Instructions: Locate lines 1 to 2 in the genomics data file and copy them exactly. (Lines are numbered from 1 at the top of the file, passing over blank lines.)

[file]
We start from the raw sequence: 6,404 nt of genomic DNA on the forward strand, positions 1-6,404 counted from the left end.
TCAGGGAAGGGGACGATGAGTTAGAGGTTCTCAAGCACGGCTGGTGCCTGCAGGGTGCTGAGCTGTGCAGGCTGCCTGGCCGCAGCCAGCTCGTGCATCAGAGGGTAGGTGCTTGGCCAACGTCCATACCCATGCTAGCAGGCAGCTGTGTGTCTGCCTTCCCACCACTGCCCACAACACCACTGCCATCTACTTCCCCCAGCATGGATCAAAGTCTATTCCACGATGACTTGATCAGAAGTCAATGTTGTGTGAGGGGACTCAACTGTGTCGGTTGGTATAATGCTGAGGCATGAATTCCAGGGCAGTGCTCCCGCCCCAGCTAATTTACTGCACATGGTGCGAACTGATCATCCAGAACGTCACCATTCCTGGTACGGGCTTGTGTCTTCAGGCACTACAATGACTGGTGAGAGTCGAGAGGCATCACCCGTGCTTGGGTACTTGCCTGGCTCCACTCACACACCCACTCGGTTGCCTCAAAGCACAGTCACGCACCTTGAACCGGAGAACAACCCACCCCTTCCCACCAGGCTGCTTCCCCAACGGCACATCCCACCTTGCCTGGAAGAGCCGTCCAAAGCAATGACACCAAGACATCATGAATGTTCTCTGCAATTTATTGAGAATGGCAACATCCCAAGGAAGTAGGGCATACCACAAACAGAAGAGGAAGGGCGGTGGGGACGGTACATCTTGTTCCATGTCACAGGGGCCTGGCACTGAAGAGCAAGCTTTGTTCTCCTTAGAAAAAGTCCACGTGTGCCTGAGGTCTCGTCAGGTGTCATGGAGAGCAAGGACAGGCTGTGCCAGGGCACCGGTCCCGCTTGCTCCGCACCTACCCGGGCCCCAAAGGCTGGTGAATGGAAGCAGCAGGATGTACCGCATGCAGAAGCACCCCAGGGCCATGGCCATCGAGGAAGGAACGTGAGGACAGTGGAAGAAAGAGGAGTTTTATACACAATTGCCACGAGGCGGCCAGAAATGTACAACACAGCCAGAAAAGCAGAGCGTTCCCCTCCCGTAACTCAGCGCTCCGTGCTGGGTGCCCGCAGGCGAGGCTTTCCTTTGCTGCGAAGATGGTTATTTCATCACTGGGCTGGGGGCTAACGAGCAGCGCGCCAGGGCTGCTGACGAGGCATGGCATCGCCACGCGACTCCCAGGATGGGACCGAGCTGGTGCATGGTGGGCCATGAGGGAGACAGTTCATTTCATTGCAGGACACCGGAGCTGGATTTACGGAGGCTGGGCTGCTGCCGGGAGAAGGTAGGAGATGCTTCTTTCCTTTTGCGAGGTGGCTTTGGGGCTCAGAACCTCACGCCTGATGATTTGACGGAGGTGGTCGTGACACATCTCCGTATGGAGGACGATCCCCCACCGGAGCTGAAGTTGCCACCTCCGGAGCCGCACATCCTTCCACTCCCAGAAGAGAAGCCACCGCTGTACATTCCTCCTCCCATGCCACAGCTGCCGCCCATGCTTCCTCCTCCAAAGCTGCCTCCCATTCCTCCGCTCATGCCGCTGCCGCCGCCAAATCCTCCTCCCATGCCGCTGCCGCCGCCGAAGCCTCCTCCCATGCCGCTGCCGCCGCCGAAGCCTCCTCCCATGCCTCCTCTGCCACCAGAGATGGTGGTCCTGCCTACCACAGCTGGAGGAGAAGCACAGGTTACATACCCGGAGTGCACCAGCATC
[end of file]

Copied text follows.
We start from the raw sequence: 6,404 nt of genomic DNA on the forward strand, positions 1-6,404 counted from the left end.
TCAGGGAAGGGGACGATGAGTTAGAGGTTCTCAAGCACGGCTGGTGCCTGCAGGGTGCTGAGCTGTGCAGGCTGCCTGGCCGCAGCCAGCTCGTGCATCAGAGGGTAGGTGCTTGGCCAACGTCCATACCCATGCTAGCAGGCAGCTGTGTGTCTGCCTTCCCACCACTGCCCACAACACCACTGCCATCTACTTCCCCCAGCATGGATCAAAGTCTATTCCACGATGACTTGATCAGAAGTCAATGTTGTGTGAGGGGACTCAACTGTGTCGGTTGGTATAATGCTGAGGCATGAATTCCAGGGCAGTGCTCCCGCCCCAGCTAATTTACTGCACATGGTGCGAACTGATCATCCAGAACGTCACCATTCCTGGTACGGGCTTGTGTCTTCAGGCACTACAATGACTGGTGAGAGTCGAGAGGCATCACCCGTGCTTGGGTACTTGCCTGGCTCCACTCACACACCCACTCGGTTGCCTCAAAGCACAGTCACGCACCTTGAACCGGAGAACAACCCACCCCTTCCCACCAGGCTGCTTCCCCAACGGCACATCCCACCTTGCCTGGAAGAGCCGTCCAAAGCAATGACACCAAGACATCATGAATGTTCTCTGCAATTTATTGAGAATGGCAACATCCCAAGGAAGTAGGGCATACCACAAACAGAAGAGGAAGGGCGGTGGGGACGGTACATCTTGTTCCATGTCACAGGGGCCTGGCACTGAAGAGCAAGCTTTGTTCTCCTTAGAAAAAGTCCACGTGTGCCTGAGGTCTCGTCAGGTGTCATGGAGAGCAAGGACAGGCTGTGCCAGGGCACCGGTCCCGCTTGCTCCGCACCTACCCGGGCCCCAAAGGCTGGTGAATGGAAGCAGCAGGATGTACCGCATGCAGAAGCACCCCAGGGCCATGGCCATCGAGGAAGGAACGTGAGGACAGTGGAAGAAAGAGGAGTTTTATACACAATTGCCACGAGGCGGCCAGAAATGTACAACACAGCCAGAAAAGCAGAGCGTTCCCCTCCCGTAACTCAGCGCTCCGTGCTGGGTGCCCGCAGGCGAGGCTTTCCTTTGCTGCGAAGATGGTTATTTCATCACTGGGCTGGGGGCTAACGAGCAGCGCGCCAGGGCTGCTGACGAGGCATGGCATCGCCACGCGACTCCCAGGATGGGACCGAGCTGGTGCATGGTGGGCCATGAGGGAGACAGTTCATTTCATTGCAGGACACCGGAGCTGGATTTACGGAGGCTGGGCTGCTGCCGGGAGAAGGTAGGAGATGCTTCTTTCCTTTTGCGAGGTGGCTTTGGGGCTCAGAACCTCACGCCTGATGATTTGACGGAGGTGGTCGTGACACATCTCCGTATGGAGGACGATCCCCCACCGGAGCTGAAGTTGCCACCTCCGGAGCCGCACATCCTTCCACTCCCAGAAGAGAAGCCACCGCTGTACATTCCTCCTCCCATGCCACAGCTGCCGCCCATGCTTCCTCCTCCAAAGCTGCCTCCCATTCCTCCGCTCATGCCGCTGCCGCCGCCAAATCCTCCTCCCATGCCGCTGCCGCCGCCGAAGCCTCCTCCCATGCCGCTGCCGCCGCCGAAGCCTCCTCCCATGCCTCCTCTGCCACCAGAGATGGTGGTCCTGCCTACCACAGCTGGAGGAGAAGCACAGGTTACATACCCGGAGTGCACCAGCATC